Supervisory Hydrologist, U.S. Geological Survey, 2800 Cottage Way, Sacramento, California 95825.
PESTICIDES AND PESTICIDE DEGRADATION PRODUCTS IN STORMWATER RUNOFF: SACRAMENTO RWER BASIN, CALIFORNIA1
Version of Record online: 8 JUN 2007
JAWRA Journal of the American Water Resources Association
Volume 32, Issue 5, pages 953–964, October 1996
How to Cite
Domagalski, J. (1996), PESTICIDES AND PESTICIDE DEGRADATION PRODUCTS IN STORMWATER RUNOFF: SACRAMENTO RWER BASIN, CALIFORNIA. JAWRA Journal of the American Water Resources Association, 32: 953–964. doi: 10.1111/j.1752-1688.1996.tb04065.x
Paper No. 95165 of the Water Resources Bulletin. Discussions are open until April 1, 1997.
- Issue online: 8 JUN 2007
- Version of Record online: 8 JUN 2007
- agricultural hydrology;
- aquatic toxicology;
- nonpoint source pollution;
- water quality;
- stormwater management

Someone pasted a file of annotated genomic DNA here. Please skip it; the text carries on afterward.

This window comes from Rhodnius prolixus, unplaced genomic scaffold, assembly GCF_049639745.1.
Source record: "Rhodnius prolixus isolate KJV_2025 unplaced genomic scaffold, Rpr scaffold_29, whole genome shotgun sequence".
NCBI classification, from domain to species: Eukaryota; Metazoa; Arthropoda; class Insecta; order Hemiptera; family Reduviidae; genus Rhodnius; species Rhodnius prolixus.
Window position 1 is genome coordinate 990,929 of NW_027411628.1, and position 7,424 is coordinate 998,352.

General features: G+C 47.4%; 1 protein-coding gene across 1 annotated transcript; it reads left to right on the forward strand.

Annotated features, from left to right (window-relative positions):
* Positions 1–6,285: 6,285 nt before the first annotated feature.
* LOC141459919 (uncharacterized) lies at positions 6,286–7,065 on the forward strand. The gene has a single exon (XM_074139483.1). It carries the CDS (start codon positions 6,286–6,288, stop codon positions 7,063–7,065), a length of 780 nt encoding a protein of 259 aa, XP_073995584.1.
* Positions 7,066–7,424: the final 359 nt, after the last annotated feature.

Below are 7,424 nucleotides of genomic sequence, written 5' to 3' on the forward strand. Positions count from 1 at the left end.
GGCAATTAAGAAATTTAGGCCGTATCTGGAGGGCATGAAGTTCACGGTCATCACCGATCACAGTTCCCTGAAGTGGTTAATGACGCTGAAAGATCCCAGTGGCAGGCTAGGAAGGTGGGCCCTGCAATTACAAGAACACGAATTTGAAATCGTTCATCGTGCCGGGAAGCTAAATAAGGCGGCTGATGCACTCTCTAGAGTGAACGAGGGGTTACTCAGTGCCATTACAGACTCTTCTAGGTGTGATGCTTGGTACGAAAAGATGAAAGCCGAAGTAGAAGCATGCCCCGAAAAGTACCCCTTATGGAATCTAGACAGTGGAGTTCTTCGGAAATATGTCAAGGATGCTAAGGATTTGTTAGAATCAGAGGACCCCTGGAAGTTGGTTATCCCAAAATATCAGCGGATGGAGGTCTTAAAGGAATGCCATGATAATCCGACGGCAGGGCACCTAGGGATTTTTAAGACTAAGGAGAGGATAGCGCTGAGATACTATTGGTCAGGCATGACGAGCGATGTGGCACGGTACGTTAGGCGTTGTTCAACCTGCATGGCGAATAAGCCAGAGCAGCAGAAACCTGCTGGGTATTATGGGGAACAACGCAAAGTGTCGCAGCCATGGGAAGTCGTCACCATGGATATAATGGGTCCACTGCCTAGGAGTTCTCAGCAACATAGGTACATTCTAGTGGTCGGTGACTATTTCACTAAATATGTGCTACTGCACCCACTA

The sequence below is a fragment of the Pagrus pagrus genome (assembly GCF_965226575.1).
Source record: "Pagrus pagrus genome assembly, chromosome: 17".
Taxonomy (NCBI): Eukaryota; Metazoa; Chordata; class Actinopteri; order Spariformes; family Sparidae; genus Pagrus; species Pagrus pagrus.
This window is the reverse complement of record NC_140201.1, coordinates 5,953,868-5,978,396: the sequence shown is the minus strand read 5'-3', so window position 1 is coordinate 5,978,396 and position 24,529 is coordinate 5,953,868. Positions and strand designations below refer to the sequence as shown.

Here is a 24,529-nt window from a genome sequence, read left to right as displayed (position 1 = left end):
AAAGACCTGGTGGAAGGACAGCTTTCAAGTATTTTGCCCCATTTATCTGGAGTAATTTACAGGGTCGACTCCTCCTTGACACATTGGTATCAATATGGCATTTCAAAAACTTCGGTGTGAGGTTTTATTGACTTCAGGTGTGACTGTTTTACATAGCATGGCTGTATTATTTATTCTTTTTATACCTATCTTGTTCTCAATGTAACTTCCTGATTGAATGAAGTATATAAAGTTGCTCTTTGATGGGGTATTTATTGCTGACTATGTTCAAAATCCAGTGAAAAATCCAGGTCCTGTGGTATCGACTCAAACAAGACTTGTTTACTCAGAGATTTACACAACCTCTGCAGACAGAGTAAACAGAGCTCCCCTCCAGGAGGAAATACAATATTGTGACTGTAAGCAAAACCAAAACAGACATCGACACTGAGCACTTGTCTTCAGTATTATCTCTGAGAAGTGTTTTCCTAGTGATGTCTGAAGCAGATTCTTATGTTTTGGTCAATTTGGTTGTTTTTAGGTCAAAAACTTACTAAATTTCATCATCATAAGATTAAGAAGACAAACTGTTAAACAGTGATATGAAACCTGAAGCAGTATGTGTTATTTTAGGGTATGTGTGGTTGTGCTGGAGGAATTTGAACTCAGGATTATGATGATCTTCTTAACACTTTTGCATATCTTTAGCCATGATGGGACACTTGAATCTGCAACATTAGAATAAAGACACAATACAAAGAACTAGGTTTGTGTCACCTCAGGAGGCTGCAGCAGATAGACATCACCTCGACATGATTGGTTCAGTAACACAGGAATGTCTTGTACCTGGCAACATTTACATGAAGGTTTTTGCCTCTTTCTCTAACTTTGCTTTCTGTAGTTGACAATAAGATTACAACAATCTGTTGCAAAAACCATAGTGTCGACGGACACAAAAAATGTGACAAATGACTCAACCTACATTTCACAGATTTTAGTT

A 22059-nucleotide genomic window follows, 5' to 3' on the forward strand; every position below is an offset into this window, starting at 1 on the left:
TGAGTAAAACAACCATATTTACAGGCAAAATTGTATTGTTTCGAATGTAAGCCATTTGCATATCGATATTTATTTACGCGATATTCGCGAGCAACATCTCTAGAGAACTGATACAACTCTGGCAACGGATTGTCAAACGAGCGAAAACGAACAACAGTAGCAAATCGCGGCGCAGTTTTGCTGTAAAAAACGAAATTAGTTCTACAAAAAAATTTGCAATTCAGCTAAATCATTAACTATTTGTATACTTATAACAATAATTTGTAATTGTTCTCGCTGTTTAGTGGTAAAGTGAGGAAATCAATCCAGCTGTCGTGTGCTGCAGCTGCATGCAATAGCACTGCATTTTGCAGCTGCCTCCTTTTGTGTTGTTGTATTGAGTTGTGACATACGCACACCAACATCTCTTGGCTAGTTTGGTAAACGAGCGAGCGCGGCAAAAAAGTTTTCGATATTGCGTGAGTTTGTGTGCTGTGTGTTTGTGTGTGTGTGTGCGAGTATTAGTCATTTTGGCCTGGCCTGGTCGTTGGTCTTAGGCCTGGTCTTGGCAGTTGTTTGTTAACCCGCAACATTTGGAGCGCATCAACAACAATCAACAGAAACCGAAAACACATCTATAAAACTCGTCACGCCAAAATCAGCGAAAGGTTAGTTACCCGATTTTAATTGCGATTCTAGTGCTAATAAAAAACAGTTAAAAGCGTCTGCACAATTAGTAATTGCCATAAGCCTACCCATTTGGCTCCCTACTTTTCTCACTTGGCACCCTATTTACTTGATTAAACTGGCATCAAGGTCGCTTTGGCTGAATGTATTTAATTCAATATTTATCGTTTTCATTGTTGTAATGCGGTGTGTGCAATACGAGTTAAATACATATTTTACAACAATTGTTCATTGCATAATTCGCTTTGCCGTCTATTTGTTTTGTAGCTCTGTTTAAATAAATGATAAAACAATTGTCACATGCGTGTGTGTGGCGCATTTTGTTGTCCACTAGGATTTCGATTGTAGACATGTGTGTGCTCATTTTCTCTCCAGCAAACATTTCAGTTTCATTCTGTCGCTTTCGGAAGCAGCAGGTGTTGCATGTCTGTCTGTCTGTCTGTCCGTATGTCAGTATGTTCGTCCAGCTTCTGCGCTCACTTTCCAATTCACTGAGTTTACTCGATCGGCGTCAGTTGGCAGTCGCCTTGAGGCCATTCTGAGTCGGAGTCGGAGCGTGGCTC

ABSTRACT: Pesticides in stormwater runoff, within the Sacramento River Basin, California, were assessed during a storm that occurred in January 1994. Two organophosphate insecticides (diazinon and methidathion), two carbamate pesticides (molinate and carbofuran), and one triazine herbicide (simazine) were detected. Organophosphate pesticide concentrations increased with the rising stage of the hydrographs; peak concentrations were measured near peak discharge. Diazinon oxon, a toxic degradation product of diazinon, made up approximately 1 to 3 percent of the diazinon load. The Feather River was the principal source of organophosphate pesticides to the Sacramento River during this storm. The concentrations of molinate and carbofuran, pesticides applied to rice fields during May and June, were relatively constant during and after the storm. Their presence in surface water was attributed to the flooding and subsequent drainage, as a management practice to degrade rice stubble prior to the next planting. A photo-degradation product of molinate, 4-keto molinate, was in all samples where molinate was detected and made up approximately 50 percent of the total molinate load. Simazine, a herbicide used in orchards and to control weeds along the roadways, was detected in the storm runoff, but it was not possible to differentiate the two sources of that pesticide to the Sacramento River.